Resultant ecosystem disturbances, crop loss, reduction in cultivated acreage, compromised livestock health and production, and reduced nutritional content of staple crops threaten agricultural productivity and profitability, human health, and the U.S. economy as a whole.  

2019 has been the wettest year and July 2019 the hottest month on record for the planet, and extreme weather events are only projected to increase in severity and frequency over the coming decades. These increasingly unpredictable weather patterns are amplifying economic risk for farmers in an industry with already thin margins.

 

“In the almost ten years that I’ve been farming, the entire growing season is shifting. It’s been so much wetter than people are used to. Rain events used to be gentlelong and drizzlynow we see big, windy downpours and much more violent rain and weather events. In 2016, the second half of my season was flooded out. We got 11 inches of rain overnight and the river rose 14 feet.”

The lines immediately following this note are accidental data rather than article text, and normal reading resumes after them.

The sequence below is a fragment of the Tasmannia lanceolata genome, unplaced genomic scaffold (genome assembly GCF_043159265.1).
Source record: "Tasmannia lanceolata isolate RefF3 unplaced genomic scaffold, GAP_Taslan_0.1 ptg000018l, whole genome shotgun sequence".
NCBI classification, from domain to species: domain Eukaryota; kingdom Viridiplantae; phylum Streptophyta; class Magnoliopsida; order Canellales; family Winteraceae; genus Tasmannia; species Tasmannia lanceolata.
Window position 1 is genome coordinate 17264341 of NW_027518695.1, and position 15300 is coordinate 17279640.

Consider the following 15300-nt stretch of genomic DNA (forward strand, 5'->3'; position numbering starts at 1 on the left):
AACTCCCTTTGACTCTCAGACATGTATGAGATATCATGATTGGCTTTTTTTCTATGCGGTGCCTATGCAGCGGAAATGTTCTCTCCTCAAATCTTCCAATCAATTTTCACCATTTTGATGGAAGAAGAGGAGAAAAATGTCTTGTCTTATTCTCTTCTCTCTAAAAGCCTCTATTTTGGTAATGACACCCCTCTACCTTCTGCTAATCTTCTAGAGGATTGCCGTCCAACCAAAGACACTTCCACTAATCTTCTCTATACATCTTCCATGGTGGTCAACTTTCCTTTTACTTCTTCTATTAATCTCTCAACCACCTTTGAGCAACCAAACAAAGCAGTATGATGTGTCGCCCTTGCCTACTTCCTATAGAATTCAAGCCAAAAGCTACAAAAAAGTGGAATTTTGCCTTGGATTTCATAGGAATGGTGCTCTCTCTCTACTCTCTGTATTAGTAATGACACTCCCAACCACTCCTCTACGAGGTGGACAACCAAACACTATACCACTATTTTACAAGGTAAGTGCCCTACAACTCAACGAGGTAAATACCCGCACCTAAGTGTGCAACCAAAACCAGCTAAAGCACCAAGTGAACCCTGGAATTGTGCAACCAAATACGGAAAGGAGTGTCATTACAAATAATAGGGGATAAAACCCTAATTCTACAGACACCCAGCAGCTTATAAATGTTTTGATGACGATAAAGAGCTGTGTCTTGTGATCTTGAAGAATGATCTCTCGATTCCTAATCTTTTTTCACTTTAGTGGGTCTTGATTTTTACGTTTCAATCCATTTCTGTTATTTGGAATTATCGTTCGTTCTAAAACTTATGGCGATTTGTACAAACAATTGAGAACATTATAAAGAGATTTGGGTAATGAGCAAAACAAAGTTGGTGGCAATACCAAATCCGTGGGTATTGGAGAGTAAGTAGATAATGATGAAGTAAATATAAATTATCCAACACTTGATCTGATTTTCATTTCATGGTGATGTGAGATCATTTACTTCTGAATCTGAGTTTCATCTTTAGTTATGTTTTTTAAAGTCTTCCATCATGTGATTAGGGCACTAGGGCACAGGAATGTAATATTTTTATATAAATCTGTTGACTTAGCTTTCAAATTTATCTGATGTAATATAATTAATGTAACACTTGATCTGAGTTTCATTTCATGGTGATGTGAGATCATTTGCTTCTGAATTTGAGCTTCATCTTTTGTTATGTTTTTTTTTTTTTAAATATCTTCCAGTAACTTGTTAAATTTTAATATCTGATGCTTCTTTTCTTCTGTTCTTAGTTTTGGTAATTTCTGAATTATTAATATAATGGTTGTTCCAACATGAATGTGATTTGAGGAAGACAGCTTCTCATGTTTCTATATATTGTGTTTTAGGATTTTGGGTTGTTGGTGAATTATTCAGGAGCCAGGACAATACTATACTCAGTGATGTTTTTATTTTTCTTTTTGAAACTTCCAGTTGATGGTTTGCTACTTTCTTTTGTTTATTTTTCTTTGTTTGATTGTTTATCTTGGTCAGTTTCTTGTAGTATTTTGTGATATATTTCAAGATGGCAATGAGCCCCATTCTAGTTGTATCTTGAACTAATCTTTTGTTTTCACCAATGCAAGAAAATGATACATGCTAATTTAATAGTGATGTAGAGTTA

Hannah Breckbill, Humble Hands Harvest, Decorah, Iowa

 

Policymakers, advocates, corporate stakeholders, and all of us who support a brighter future for agriculture must work together to achieve effective climate solutions. Farmers and farm workers don’t just need a seat at the table in these discussionswe need comprehensive climate policy that recognizes the people who are putting climate solutions into action on the millions of acres they steward across the country. Farmers stand witness to climate patterns and disruptions and can share unique and valuable insight into the impacts climate change is having on food production, ecology, and rural communities. In short, we need climate policy that acknowledges the exceptional climate leadership capability of our young farmers.

An unpredictable climate future, coupled with the existing high barriers to entry for beginning farmersincluding burdensome student loan debt, land access challenges, limited capital, unaffordable health insurance, and lack of skilled laborwill further deter talented young people from launching careers in agriculture unless we take action now.

 

Climate and Land Access

 

The U.S. lost nearly 70,000 farms and over 14 million acres of farmland between 2012 and 2017 (USDA, 2017 Census of Agriculture). Finding access to high-quality, affordable farmland is the top challenge for young farmers across the country, and our work to increase affordable and secure land tenure for young farmers is made all the more urgent by the climate crisis.